Tuesday, March 07, 2006

Ambassador Khalilzad - "We Have Opened Pandora's Box"

Well, this is bad news or good news. Khalilzad has dropped the Bush and Rumsfield party line. A bombshell by a Muslim on the Bush Administration; who woulda thunk it? Talk about heat seeking missile landing on the White House. But let me point out here a different strategy articulated many times by Hugh Fitzgerald at JihadWatch.org. Get the hell out of there and let them kill each other. The Kurds, I think we can ally with them and help them, but just let the "Iraqi" Sunnis and Shiites go at it. Yeah it may screw up the economy, induce a world recession, but where are we going otherwise? Islam, damned if you try to help, damned if you don't. That's Islam.

As for Khalilzad, well, I don't know why he did this? Didn't he realize those words were like a molotov cocktail thrown at an Administration that has become lost, worse than loss, obstinate that they still know their way. A ploy to get more soldiers in Iraq is implied. That will go over like a lead balloon, like the ports deal, or his 'gold card' for illegal aliens. I'm sure the left will gorge themselves - it's going to be a feast! At this rate, Bush approval ratings will reach all time lows. He's gotta get something right; my advice - do not put more soldiers in Iraq, secretly prepare to leave (if not already doing so), put the total chill on Hamas of ANY funding, drop the ports deal, defer guest worker and amnesty to the next administration and accept the House's current enforcement bill. But he is so obstinate. That was shown how he came out and threatened the veto if the ports deal was blocked by Congress, yet he really had only learned of its approval and been briefed for only a few days before he made that threat. Why do that? Why not say, I want to study this and will make a statement next week? Just an observation that made me conclude he is obstinate once he sets his mind.

I know this is the Guardian, which I despise. But the quotes are there.

US envoy to Iraq: 'We have opened the Pandora's box'

· 80% of Americans think civil war likely
· Rumsfeld accuses Tehran of fomenting conflict

Julian Borger in Washington and Ewen MacAskill
Wednesday March 8, 2006
The Guardian


The US ambassador to Baghdad conceded yesterday that the Iraq invasion had opened a Pandora's box of sectarian conflicts which could lead to a regional war and the rise of religious extremists who "would make Taliban Afghanistan look like child's play".
Zalmay Khalilzad broke with the Bush administration's generally upbeat orthodoxy to present a stark profile of a volatile situation in danger of sliding into chaos.

Mr Khalilzad told the Los Angeles Times Iraq had been pulled back from the brink of civil war after the February 22 bombing of a Shia shrine in Samarra. However, another similar incident would leave Iraq "really vulnerable" to that happening, he said. "We have opened the Pandora's box and the question is, what is the way forward?" He added that the best approach was to build bridges between religious and ethnic communities.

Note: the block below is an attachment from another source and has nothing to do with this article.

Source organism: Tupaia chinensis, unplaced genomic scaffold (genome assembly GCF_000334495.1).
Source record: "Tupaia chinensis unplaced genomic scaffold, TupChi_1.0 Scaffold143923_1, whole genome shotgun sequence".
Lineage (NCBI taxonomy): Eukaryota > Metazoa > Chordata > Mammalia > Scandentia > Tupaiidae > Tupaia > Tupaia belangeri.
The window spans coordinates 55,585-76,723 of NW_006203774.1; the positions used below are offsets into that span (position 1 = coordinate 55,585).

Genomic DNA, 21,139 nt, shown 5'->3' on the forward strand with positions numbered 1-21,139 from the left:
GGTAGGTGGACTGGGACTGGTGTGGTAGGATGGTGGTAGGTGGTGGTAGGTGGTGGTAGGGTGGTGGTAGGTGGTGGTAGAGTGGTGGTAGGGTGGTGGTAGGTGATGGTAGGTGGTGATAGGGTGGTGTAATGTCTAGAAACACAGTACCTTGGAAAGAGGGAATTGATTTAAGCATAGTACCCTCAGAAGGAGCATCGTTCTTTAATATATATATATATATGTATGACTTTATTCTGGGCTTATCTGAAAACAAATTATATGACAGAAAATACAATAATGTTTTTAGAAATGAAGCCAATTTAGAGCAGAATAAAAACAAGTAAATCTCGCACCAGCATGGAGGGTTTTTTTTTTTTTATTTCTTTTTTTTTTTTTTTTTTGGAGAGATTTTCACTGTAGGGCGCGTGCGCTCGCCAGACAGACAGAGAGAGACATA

An opinion poll published by the Washington Post and ABC News yesterday suggested that most Americans agreed with Mr Khalilzad - with 80% saying civil war in Iraq was likely, and more than a third that it was very likely. More than half thought the US should start withdrawing its troops, although only one in six wanted all troops to be withdrawn immediately.

Hours after Mr Khalilzad made his remarks, the US defence secretary, Donald Rumsfeld accused Iran of dispatching elements of its Revolutionary Guard to stir trouble inside Iraq. Mr Rumsfeld said: "They are currently putting people into Iraq to do things that are harmful to the future of Iraq and we know it. And it is something that they, I think, will look back on as having been an error in judgment." Mr Khalilzad's intervention comes in a week when the two top US generals in Iraq, John Abizaid and George Casey, are in Washington talking to the Pentagon and the White House about how many troops they will need to maintain stability in Iraq. With his remarks, Mr Khalilzad may have been lobbying Washington to keep as many American soldiers there as possible. The Bush administration is anxious to reduce the US military presence for political and military reasons.

Mr Rumsfeld said sectarian violence had been exaggerated by the media. When asked how that squared with Mr Khalilzad's view, he replied: "Well, he's there. He's an expert. And he said what he said. I happen to have not read it, but I am not going to try to disagree with it."